It’s been a while since Kill Screen checked in on the Brexit fallout. Last time around, David Cameron was still an active Member of Parliament and Nigel Farage was giving awkward interviews about the NHS while looking a bit like Downton Abbey’s gawpy interpretation of Pepe the Frog. How time flies!
In the four brief months since a plurality of Britons voted to commit economic and diplomatic harakiri, the venerable Football Manager series has managed to simulate the decision’s effects on the sport in its next entry, Football Manager 2017. And as Miles Jacobson, the man in charge of the videogame series, told The Telegraph, the results are not promising:
It soon became obvious that the possible ramifications in football were almost endless, and also constantly changing.
“Of course, none of us know what will happen,” says Jacobson, “it changes on a daily basis.
“Six weeks ago I would have predicted a soft Brexit, but after the Conservative Party conference a hard Brexit is much more likely.
“We know Article 50 will be invoked before the end of March, but we don’t know how long negotiations are going to take. They could take two years but there could be a general election within that time. There are provisions that if a deal hasn’t been reached, negotiations could be extended or even scrapped.
Far be it from me to kick a polity when it’s down, but when a sports simulator has now put more thought into the possible permutations and consequences of Brexit than most politicians clearly did, something has clearly gone very, very wrong.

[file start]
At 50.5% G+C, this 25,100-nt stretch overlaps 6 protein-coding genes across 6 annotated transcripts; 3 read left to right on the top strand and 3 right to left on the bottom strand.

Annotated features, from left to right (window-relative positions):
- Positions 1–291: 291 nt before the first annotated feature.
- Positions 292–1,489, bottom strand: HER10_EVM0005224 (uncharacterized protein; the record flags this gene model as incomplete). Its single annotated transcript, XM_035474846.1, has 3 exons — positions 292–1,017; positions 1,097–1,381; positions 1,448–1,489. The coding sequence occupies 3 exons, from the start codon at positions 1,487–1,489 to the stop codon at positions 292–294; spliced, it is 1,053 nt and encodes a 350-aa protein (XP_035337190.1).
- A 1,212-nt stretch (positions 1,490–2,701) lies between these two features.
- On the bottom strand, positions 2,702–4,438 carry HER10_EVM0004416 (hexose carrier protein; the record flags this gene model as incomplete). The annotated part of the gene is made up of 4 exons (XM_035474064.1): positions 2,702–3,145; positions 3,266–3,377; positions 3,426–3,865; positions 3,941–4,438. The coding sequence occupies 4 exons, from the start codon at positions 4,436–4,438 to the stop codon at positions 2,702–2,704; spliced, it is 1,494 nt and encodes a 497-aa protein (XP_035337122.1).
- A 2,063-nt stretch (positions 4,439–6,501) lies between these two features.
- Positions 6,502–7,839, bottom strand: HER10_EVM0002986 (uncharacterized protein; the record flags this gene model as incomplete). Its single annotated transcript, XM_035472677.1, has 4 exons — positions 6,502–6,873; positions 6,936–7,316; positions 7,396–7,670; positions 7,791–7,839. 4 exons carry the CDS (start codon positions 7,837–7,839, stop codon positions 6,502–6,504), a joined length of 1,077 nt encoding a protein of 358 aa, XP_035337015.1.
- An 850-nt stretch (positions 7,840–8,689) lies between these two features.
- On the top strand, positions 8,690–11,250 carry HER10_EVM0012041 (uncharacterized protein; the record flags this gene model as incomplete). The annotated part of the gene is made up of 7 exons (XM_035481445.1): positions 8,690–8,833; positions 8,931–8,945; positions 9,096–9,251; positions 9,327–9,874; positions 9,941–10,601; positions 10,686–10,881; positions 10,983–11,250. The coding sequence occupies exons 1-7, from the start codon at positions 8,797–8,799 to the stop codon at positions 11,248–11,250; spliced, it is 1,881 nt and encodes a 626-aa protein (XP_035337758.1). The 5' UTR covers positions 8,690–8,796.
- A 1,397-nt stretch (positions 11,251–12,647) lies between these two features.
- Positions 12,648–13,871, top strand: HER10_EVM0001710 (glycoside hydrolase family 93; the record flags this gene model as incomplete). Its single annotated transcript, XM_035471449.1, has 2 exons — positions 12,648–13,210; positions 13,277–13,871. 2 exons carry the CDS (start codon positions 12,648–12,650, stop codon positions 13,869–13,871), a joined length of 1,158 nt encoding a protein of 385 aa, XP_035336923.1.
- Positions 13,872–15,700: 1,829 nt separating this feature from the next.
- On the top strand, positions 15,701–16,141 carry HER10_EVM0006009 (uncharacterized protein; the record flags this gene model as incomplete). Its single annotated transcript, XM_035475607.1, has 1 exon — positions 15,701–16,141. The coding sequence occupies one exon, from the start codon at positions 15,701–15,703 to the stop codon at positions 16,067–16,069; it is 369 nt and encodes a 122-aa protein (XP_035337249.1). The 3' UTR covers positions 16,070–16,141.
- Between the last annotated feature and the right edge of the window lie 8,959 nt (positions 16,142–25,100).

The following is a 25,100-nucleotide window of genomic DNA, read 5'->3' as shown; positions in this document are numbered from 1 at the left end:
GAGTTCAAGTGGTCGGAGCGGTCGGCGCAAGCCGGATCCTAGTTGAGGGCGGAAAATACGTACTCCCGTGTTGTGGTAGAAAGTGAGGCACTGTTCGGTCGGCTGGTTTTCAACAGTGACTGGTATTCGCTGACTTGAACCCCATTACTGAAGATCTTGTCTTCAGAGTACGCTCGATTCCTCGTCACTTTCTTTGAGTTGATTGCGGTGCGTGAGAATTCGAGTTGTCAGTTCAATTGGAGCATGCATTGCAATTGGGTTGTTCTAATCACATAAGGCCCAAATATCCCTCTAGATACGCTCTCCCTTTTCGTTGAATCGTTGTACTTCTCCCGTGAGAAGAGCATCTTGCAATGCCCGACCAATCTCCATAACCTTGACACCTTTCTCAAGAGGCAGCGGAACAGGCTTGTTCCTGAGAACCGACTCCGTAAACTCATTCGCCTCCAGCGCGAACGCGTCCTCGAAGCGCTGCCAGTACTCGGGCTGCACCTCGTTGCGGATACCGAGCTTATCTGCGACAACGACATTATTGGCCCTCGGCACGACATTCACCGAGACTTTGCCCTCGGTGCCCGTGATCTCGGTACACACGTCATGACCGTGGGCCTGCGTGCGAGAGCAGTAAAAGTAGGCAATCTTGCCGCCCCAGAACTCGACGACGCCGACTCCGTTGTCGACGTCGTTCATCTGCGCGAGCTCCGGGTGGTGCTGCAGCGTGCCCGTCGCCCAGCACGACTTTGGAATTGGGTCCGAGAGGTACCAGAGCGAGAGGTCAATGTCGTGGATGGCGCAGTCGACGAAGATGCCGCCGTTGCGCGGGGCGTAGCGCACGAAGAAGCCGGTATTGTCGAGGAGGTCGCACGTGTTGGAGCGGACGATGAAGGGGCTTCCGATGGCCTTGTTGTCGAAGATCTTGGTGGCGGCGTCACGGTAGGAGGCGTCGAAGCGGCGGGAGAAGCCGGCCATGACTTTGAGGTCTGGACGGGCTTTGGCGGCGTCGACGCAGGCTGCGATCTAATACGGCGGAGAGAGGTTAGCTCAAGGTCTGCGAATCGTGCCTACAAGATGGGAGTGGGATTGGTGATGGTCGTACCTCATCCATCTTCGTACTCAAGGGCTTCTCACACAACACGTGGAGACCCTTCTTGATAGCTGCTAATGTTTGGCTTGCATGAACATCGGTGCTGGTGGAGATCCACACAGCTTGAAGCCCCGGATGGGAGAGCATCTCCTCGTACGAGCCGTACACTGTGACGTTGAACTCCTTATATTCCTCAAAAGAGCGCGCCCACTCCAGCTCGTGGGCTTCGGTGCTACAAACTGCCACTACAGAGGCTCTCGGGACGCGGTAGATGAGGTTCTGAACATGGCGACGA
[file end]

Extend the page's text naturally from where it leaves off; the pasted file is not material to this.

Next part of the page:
But it is true that Brexit will make life harder for soccer clubs. One of the advantages of European Union membership is that it facilitates the movement of workers from one member state to others—including soccer players. (This movement, incidentally, is not something Brexiteers have ever been fans of, though soccer players are not their main concern.) In a post-Brexit world, obtaining work permits for all but the most exceptional of European players will become harder.
Mind you, Football Manager’s Brexit simulation doesn’t feel entirely laudable. It’s reminiscent of the way that a parallel field, fantasy sports, has turned athletes into abstractions. Every Sunday during the NFL season, you can watch for people complaining how an ACL sprain cost them their fantasy league. That’s what now passes for perspective.
In the same way that fantasy sports encourages a cold attitude towards sportsmen, Football Manager’s focus on the sports-related tragedy of Brexit seems to encourage viewing this scenario primarily through the lens of sports. You can choose to do so, but that is to miss the larger-scale suffering inflicted by Brexit, the xenophobia that just cannot be wished away, the financial crisis it may well wreak. Football Manager can’t simulate those things, but it would be nice to see someone center those things.